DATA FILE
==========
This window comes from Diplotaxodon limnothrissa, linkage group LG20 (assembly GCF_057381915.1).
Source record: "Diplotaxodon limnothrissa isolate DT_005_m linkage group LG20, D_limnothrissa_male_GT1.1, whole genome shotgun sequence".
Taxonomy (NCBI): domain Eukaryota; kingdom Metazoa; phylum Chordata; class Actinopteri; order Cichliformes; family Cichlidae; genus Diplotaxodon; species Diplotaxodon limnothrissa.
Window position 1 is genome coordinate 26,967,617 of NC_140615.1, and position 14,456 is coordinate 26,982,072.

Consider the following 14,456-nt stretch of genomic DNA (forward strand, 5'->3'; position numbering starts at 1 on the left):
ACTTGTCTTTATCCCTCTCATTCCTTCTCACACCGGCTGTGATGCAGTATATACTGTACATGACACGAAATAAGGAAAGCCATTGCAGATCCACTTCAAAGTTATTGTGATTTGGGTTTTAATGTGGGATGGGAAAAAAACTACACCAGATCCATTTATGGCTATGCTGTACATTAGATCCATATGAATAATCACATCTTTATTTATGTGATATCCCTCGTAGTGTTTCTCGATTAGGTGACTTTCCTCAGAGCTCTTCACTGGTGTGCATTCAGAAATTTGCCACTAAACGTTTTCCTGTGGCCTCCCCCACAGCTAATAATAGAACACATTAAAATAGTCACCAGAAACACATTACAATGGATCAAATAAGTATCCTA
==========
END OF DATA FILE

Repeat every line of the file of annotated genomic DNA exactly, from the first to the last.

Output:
This window comes from Diplotaxodon limnothrissa, linkage group LG20 (assembly GCF_057381915.1).
Source record: "Diplotaxodon limnothrissa isolate DT_005_m linkage group LG20, D_limnothrissa_male_GT1.1, whole genome shotgun sequence".
Taxonomy (NCBI): domain Eukaryota; kingdom Metazoa; phylum Chordata; class Actinopteri; order Cichliformes; family Cichlidae; genus Diplotaxodon; species Diplotaxodon limnothrissa.
Window position 1 is genome coordinate 26,967,617 of NC_140615.1, and position 14,456 is coordinate 26,982,072.

Consider the following 14,456-nt stretch of genomic DNA (forward strand, 5'->3'; position numbering starts at 1 on the left):
ACTTGTCTTTATCCCTCTCATTCCTTCTCACACCGGCTGTGATGCAGTATATACTGTACATGACACGAAATAAGGAAAGCCATTGCAGATCCACTTCAAAGTTATTGTGATTTGGGTTTTAATGTGGGATGGGAAAAAAACTACACCAGATCCATTTATGGCTATGCTGTACATTAGATCCATATGAATAATCACATCTTTATTTATGTGATATCCCTCGTAGTGTTTCTCGATTAGGTGACTTTCCTCAGAGCTCTTCACTGGTGTGCATTCAGAAATTTGCCACTAAACGTTTTCCTGTGGCCTCCCCCACAGCTAATAATAGAACACATTAAAATAGTCACCAGAAACACATTACAATGGATCAAATAAGTATCCTA